• How old were you when you were created?  What was going on at the time?
  • What was/is your original positive purpose in my life?
  • What are some of your strengths?
  • What else do you want me to know?

Each time, listen patiently and deeply to the answers. Once you know the original positive purpose, work together with the aspect to figure out a new job for it going forward.

Again, this isn’t about making your addict aspect “go away”, because that isn’t possible. It’s a part of you, and your job is to discover how it can help you in your life going forward.

Here are a few tips to remember as you do this dialogue:

  • This is a mutual, reciprocal conversation; work together to figure out how your addict aspect can help you in your life going forward. It’s not about getting bossy, it’s about problem-solving together.
  • Be humble and ready for surprises!
  • Make sure the aspect truly accepts the new job before you wrap up the dialogue.
  • In closing, thank your addict aspect for coming forward to talk with you.
  • Praise yourself for doing this powerful inner work.

Conclusion: Neuro-Linguistic Programming and Your Recovery

While many of us struggle with the disconnect between what we want to do and what we actually do, there is real hope for positive change. We do have the ability to train our minds to work for us, rather than against us. And NLP is one tool that helps us on our path to healing.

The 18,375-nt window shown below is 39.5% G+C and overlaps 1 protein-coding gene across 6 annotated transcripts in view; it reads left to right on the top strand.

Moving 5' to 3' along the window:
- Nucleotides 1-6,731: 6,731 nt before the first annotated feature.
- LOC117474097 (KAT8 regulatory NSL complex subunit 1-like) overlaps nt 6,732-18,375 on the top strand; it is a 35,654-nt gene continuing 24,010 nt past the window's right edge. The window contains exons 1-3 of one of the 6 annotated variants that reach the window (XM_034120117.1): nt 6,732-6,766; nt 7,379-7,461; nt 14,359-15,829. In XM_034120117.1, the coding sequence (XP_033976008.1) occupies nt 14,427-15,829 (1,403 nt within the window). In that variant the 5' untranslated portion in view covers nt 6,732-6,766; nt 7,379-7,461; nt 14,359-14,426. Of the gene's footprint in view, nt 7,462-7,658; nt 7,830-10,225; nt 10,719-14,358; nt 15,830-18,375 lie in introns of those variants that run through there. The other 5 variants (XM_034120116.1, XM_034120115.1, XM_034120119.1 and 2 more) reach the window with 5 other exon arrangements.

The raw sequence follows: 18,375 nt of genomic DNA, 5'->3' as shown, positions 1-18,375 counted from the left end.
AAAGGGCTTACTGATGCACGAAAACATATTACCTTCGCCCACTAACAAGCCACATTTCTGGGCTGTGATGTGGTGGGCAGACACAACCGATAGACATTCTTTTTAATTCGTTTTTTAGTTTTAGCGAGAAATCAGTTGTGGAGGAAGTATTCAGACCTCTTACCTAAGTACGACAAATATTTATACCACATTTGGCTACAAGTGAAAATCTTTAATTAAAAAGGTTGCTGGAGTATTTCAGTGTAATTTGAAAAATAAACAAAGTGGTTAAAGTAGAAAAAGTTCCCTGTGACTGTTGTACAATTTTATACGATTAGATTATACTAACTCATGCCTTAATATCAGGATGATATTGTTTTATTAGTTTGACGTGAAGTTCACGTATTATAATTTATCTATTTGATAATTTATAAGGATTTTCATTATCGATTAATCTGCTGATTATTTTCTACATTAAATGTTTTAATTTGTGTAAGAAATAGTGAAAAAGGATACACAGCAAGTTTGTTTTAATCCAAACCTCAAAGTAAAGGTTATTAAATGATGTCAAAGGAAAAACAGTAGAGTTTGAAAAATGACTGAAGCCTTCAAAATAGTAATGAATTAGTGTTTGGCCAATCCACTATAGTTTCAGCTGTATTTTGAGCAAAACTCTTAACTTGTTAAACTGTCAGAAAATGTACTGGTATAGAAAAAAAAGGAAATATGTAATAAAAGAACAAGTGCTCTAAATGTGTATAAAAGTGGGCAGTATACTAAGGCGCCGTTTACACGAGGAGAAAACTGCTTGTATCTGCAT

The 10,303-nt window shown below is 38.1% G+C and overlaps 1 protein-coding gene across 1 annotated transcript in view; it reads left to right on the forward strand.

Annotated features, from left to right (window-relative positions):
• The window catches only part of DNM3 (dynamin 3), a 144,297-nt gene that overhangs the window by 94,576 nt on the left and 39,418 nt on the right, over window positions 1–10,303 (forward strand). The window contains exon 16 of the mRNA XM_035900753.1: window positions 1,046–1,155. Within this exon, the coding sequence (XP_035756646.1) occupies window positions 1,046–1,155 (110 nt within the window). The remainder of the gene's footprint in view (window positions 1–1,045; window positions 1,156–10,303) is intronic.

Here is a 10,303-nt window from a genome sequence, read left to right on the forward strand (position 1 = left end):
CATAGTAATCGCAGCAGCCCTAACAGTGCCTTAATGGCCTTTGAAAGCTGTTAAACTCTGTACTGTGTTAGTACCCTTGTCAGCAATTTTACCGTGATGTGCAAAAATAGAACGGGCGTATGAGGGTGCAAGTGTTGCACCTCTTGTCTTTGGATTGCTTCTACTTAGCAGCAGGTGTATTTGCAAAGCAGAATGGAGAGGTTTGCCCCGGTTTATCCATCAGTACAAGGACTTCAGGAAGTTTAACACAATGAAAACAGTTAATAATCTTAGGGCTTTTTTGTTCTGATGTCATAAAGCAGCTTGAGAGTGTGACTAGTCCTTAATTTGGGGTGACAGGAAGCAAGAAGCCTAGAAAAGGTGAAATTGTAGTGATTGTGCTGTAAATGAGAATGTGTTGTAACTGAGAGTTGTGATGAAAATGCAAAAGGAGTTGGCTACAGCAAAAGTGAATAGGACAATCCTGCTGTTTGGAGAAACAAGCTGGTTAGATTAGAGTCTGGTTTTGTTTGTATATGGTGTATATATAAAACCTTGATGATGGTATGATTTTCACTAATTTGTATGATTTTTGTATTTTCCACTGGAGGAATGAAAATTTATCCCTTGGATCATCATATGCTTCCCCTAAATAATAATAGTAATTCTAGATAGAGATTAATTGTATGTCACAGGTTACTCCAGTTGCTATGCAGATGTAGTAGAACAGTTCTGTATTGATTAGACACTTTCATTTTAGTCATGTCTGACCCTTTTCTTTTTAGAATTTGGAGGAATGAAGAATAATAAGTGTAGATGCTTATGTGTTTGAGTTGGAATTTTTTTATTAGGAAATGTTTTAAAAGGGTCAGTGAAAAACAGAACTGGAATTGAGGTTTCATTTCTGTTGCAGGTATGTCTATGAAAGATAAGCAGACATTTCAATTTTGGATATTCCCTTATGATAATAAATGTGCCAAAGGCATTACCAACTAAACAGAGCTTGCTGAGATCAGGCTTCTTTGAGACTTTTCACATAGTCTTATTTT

Later on in that same letter to the Roman church, St. Paul wrote, “Do not conform to the pattern of this world, but be transformed by the renewing of your mind.”

In other words: Don’t let your old programming get the best of you. Rewrite the software. Renew your mind, and watch what happens next.  

Addiction and Neuro-Linguistic Programming

Joe Koelzer

Joe Koelzer is a co-founder and CEO of The Clearing. He has years of counseling experience and a master’s degree in Spiritual Psychology from the University of Santa Monica.

After observing how depression and substance abuse impacted his wife Betsy’s life, Joe realized how broken our current system is for addiction and related mental health treatment.

He witnessed firsthand how an evidence-based approach coupled with Spiritual Psychology saved Betsy and enabled her to gain control of her life.

In co-founding The Clearing, Joe realized his dream of creating and sharing this innovative approach with others in a structured clinical setting.

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APA Reference
, . (2018). Addiction and Neuro-Linguistic Programming. Psych Central. Retrieved on August 4, 2020, from


Last updated: 29 May 2018